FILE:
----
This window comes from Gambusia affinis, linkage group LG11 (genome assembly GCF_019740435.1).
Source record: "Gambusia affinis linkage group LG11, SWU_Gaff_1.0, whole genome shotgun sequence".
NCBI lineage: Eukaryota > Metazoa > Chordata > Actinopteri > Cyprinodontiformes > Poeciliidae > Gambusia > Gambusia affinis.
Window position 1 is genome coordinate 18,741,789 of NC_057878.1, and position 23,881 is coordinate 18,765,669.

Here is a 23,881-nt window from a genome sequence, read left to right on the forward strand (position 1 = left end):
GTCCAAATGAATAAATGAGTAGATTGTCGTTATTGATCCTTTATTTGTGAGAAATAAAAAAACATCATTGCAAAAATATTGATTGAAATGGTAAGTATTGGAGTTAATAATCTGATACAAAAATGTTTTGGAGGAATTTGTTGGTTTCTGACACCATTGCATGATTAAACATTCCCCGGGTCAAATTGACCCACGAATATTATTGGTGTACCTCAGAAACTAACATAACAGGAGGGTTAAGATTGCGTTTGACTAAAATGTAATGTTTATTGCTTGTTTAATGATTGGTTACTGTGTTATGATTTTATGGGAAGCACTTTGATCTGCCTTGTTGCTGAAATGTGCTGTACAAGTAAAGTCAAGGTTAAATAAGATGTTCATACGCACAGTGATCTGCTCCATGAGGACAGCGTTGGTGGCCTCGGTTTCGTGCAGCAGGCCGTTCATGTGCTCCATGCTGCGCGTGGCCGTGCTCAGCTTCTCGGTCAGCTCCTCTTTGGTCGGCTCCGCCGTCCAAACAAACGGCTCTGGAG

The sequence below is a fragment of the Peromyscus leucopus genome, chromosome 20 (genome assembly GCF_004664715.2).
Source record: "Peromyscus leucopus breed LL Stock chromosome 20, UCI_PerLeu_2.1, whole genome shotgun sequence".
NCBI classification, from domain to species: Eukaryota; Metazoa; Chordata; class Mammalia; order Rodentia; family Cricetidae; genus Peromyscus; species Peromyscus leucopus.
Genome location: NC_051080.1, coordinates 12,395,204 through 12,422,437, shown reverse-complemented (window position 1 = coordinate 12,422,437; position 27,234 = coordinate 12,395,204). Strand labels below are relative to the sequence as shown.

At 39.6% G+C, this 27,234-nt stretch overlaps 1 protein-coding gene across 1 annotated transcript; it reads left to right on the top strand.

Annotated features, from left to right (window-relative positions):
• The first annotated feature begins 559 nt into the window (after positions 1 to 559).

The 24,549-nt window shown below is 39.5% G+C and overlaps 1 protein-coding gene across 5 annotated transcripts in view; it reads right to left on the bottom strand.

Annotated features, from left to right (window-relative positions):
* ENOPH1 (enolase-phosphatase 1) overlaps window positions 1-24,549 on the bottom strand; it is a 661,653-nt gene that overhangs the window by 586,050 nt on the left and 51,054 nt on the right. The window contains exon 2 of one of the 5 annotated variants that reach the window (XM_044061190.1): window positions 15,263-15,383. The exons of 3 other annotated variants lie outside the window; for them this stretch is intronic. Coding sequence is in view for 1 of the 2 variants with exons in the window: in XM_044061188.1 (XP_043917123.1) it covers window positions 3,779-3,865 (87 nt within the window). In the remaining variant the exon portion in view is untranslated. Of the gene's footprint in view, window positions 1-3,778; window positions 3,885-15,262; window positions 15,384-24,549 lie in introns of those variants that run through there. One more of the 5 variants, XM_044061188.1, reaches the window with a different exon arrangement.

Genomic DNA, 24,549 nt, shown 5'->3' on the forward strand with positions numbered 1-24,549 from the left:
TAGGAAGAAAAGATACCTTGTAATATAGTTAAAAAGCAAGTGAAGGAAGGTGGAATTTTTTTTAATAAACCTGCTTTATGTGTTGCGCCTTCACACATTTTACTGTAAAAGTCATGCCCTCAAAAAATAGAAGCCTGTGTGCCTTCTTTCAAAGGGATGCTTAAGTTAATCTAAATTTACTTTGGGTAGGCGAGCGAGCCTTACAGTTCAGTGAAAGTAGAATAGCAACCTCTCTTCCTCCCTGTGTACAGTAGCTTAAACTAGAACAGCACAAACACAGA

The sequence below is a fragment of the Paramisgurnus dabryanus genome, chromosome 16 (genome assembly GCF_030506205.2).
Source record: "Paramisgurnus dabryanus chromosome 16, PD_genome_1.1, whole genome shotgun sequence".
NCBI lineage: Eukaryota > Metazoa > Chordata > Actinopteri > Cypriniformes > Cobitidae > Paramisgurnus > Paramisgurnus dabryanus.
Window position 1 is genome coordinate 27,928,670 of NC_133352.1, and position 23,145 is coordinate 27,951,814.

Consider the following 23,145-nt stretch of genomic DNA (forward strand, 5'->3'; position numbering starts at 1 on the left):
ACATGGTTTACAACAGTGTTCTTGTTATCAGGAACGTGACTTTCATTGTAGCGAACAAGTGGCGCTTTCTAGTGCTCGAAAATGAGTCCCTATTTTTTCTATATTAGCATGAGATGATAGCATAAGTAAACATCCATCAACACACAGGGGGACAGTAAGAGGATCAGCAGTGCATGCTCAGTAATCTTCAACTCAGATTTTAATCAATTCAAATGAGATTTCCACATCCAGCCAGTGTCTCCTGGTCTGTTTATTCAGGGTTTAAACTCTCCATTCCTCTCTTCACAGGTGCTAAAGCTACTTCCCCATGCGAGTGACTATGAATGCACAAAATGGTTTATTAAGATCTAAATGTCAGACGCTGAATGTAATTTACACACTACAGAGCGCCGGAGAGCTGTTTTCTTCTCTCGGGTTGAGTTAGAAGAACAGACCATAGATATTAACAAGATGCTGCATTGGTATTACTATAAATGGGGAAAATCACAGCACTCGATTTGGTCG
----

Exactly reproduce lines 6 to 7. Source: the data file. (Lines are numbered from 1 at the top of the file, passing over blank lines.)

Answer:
GTCCAAATGAATAAATGAGTAGATTGTCGTTATTGATCCTTTATTTGTGAGAAATAAAAAAACATCATTGCAAAAATATTGATTGAAATGGTAAGTATTGGAGTTAATAATCTGATACAAAAATGTTTTGGAGGAATTTGTTGGTTTCTGACACCATTGCATGATTAAACATTCCCCGGGTCAAATTGACCCACGAATATTATTGGTGTACCTCAGAAACTAACATAACAGGAGGGTTAAGATTGCGTTTGACTAAAATGTAATGTTTATTGCTTGTTTAATGATTGGTTACTGTGTTATGATTTTATGGGAAGCACTTTGATCTGCCTTGTTGCTGAAATGTGCTGTACAAGTAAAGTCAAGGTTAAATAAGATGTTCATACGCACAGTGATCTGCTCCATGAGGACAGCGTTGGTGGCCTCGGTTTCGTGCAGCAGGCCGTTCATGTGCTCCATGCTGCGCGTGGCCGTGCTCAGCTTCTCGGTCAGCTCCTCTTTGGTCGGCTCCGCCGTCCAAACAAACGGCTCTGGAG

The sequence below is a fragment of the Peromyscus leucopus genome, chromosome 20 (genome assembly GCF_004664715.2).